By 1983’s Sudden Impact, the only Eastwood-directed film in the series, everything had returned to the fundamentals. Callahan is alerted to a robbery-in-progress in the rightfully celebrated opening scene when a favorite waitress overdoes the sugar in his coffee. The inspector recognizes the abundance of sweetness as a warning sign and returns to the store to apprehend the offenders. Harry adds, “Smith & Wesson and I. We’re not just going to let you walk out of here.” We clap; the day is complete.

But the emotional core of Sudden Impact is Jennifer Spencer (Sondra Locke), a cool, relentless woman who, seeking “an eye for an eye” in the aftermath of an assault, commences a calculated killing spree. “There is a thing called justice, and was it justice that they should all just walk away?” she asks. Callahan understands her impulse. In a weird but comprehensible sort of logic, his appetite for vengeance is contorted into sensitivity toward victimhood. It might be obvious to people who always disagreed with Kael that there’s nothing contradictory about acknowledging the need for police and hating criminal violence, but it had taken five films for that conversation to play out on screen after San Francisco had gone helter-skelter.

Increasingly, though, the Dirty Harry franchise existed entirely in the realm of popcorn fantasy, which is why the rather sinister implications of his famous catchphrase, “Go ahead — make my day,” were ignored and instead repurposed as a political line by President Ronald Reagan in 1985. The final film in the series, 1988’s The Dead Pool, is well crafted but didn’t have the same real-world reverberations as its predecessors; it wasn’t a vessel for an aging Silent Majority but a mere entertainment. Eastwood, a longtime resident of bucolic Carmel, California, and, for a time in the 1980s, its mayor, became content to let San Francisco sort out its own problems.

With Harry Callahan retired, Clint Eastwood kept at it, engaging with his audience of pre-baby boomer independents, mavericks, and libertarians. 1997’s Absolute Power stars Gene Hackman as a very Clinton-like president whom Eastwood’s character witnesses having sex with the wife of a billionaire political donor. The plot sets off when the affair leads to her murder, and the entire unsubtle script plays like fan fiction for those outraged by the immorality of the Clinton administration, as though it were executive-produced by Juanita Broaddrick. (Extremely anti-Clinton left-wing commentator Christopher Hitchens donated his apartment to the production to use as the set for Eastwood’s character’s hideout.) It’s a strange, fascinating work in which its meditation on the limits of presidential power may now prove uncomfortable for contemporary conservative audiences.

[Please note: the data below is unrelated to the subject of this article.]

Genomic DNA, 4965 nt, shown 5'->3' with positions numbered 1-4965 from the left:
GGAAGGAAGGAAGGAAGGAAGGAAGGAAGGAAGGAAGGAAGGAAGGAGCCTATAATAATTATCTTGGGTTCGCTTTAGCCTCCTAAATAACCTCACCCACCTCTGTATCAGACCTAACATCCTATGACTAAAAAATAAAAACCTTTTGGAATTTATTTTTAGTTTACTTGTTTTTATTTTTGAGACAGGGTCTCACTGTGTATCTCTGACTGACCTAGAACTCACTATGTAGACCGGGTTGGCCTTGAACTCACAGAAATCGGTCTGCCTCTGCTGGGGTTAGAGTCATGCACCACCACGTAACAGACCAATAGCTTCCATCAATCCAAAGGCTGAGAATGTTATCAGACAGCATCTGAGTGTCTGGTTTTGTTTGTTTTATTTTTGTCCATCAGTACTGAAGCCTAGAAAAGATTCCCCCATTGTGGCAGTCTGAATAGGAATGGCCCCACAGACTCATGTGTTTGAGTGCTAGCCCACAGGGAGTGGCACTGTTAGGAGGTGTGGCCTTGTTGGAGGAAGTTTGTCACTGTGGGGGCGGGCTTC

Yet Dirty Harry remains the Clint Eastwood film for the present. Big cities have again become synonymous with lawlessness (including San Francisco itself, though today’s location scouts would no doubt select Portland). Could such a film be made today? Probably not. But, as surely now as in the winter of 1971, such a movie would find a wide and sympathetic audience. Kael felt the first film played on emotion, and higher thinking should prevail. “If you’re intelligent and work this way, you become a cynic; if you’re not very intelligent, you can point with pride to the millions of people buying tickets,” she wrote. But crime only ever waned as a political issue when the actual crime rate waned, not when arguments from theory in the New Yorker won out. People notice their daily reality. Kael failed to ask the basic question that Eastwood answered: Don’t those millions have a point?

Peter Tonguette is a contributing writer to the Washington Examiner magazine.

error: Content is protected !!